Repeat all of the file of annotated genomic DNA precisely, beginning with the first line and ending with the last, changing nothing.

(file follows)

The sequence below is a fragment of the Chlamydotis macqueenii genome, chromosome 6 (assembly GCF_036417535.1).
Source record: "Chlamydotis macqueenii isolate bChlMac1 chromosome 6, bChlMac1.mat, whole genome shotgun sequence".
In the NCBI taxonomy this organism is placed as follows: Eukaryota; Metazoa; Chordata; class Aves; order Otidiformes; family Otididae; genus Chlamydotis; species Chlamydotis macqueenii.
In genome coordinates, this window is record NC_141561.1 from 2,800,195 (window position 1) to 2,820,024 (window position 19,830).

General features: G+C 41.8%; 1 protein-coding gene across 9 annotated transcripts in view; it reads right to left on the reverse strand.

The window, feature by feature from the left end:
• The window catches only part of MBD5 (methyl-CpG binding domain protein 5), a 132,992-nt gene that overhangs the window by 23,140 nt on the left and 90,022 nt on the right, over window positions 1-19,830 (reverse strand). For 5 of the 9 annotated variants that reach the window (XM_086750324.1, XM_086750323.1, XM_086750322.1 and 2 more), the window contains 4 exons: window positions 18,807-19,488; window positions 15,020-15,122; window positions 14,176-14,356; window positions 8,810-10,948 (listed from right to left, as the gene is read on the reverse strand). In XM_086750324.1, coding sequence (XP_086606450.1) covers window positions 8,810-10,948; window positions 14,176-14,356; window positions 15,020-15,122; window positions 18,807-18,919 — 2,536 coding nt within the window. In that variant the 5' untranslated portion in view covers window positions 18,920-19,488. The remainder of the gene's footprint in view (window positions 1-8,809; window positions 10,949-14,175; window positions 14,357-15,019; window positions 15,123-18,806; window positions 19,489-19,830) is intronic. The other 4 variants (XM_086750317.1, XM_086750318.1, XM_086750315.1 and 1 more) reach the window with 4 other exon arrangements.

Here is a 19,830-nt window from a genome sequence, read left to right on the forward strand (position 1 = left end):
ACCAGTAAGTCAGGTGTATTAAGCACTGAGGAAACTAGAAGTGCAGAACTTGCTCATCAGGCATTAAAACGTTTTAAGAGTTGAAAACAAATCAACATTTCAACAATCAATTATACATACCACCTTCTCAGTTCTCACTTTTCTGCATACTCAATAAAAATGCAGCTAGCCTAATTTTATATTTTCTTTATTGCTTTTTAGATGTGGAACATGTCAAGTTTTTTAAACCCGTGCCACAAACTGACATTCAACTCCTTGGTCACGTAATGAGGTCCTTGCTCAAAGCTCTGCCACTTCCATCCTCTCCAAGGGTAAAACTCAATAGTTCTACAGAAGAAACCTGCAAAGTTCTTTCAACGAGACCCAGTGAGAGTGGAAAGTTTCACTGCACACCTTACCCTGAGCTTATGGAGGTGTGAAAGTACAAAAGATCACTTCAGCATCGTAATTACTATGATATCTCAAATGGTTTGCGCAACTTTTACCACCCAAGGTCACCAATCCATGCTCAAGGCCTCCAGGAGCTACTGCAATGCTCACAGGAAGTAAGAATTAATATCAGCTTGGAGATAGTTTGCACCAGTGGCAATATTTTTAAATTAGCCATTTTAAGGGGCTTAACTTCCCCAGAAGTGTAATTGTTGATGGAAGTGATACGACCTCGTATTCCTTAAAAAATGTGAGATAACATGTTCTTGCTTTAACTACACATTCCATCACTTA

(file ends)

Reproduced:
The sequence below is a fragment of the Chlamydotis macqueenii genome, chromosome 6 (assembly GCF_036417535.1).
Source record: "Chlamydotis macqueenii isolate bChlMac1 chromosome 6, bChlMac1.mat, whole genome shotgun sequence".
In the NCBI taxonomy this organism is placed as follows: Eukaryota; Metazoa; Chordata; class Aves; order Otidiformes; family Otididae; genus Chlamydotis; species Chlamydotis macqueenii.
In genome coordinates, this window is record NC_141561.1 from 2,800,195 (window position 1) to 2,820,024 (window position 19,830).

General features: G+C 41.8%; 1 protein-coding gene across 9 annotated transcripts in view; it reads right to left on the reverse strand.

The window, feature by feature from the left end:
• The window catches only part of MBD5 (methyl-CpG binding domain protein 5), a 132,992-nt gene that overhangs the window by 23,140 nt on the left and 90,022 nt on the right, over window positions 1-19,830 (reverse strand). For 5 of the 9 annotated variants that reach the window (XM_086750324.1, XM_086750323.1, XM_086750322.1 and 2 more), the window contains 4 exons: window positions 18,807-19,488; window positions 15,020-15,122; window positions 14,176-14,356; window positions 8,810-10,948 (listed from right to left, as the gene is read on the reverse strand). In XM_086750324.1, coding sequence (XP_086606450.1) covers window positions 8,810-10,948; window positions 14,176-14,356; window positions 15,020-15,122; window positions 18,807-18,919 — 2,536 coding nt within the window. In that variant the 5' untranslated portion in view covers window positions 18,920-19,488. The remainder of the gene's footprint in view (window positions 1-8,809; window positions 10,949-14,175; window positions 14,357-15,019; window positions 15,123-18,806; window positions 19,489-19,830) is intronic. The other 4 variants (XM_086750317.1, XM_086750318.1, XM_086750315.1 and 1 more) reach the window with 4 other exon arrangements.

Here is a 19,830-nt window from a genome sequence, read left to right on the forward strand (position 1 = left end):
ACCAGTAAGTCAGGTGTATTAAGCACTGAGGAAACTAGAAGTGCAGAACTTGCTCATCAGGCATTAAAACGTTTTAAGAGTTGAAAACAAATCAACATTTCAACAATCAATTATACATACCACCTTCTCAGTTCTCACTTTTCTGCATACTCAATAAAAATGCAGCTAGCCTAATTTTATATTTTCTTTATTGCTTTTTAGATGTGGAACATGTCAAGTTTTTTAAACCCGTGCCACAAACTGACATTCAACTCCTTGGTCACGTAATGAGGTCCTTGCTCAAAGCTCTGCCACTTCCATCCTCTCCAAGGGTAAAACTCAATAGTTCTACAGAAGAAACCTGCAAAGTTCTTTCAACGAGACCCAGTGAGAGTGGAAAGTTTCACTGCACACCTTACCCTGAGCTTATGGAGGTGTGAAAGTACAAAAGATCACTTCAGCATCGTAATTACTATGATATCTCAAATGGTTTGCGCAACTTTTACCACCCAAGGTCACCAATCCATGCTCAAGGCCTCCAGGAGCTACTGCAATGCTCACAGGAAGTAAGAATTAATATCAGCTTGGAGATAGTTTGCACCAGTGGCAATATTTTTAAATTAGCCATTTTAAGGGGCTTAACTTCCCCAGAAGTGTAATTGTTGATGGAAGTGATACGACCTCGTATTCCTTAAAAAATGTGAGATAACATGTTCTTGCTTTAACTACACATTCCATCACTTA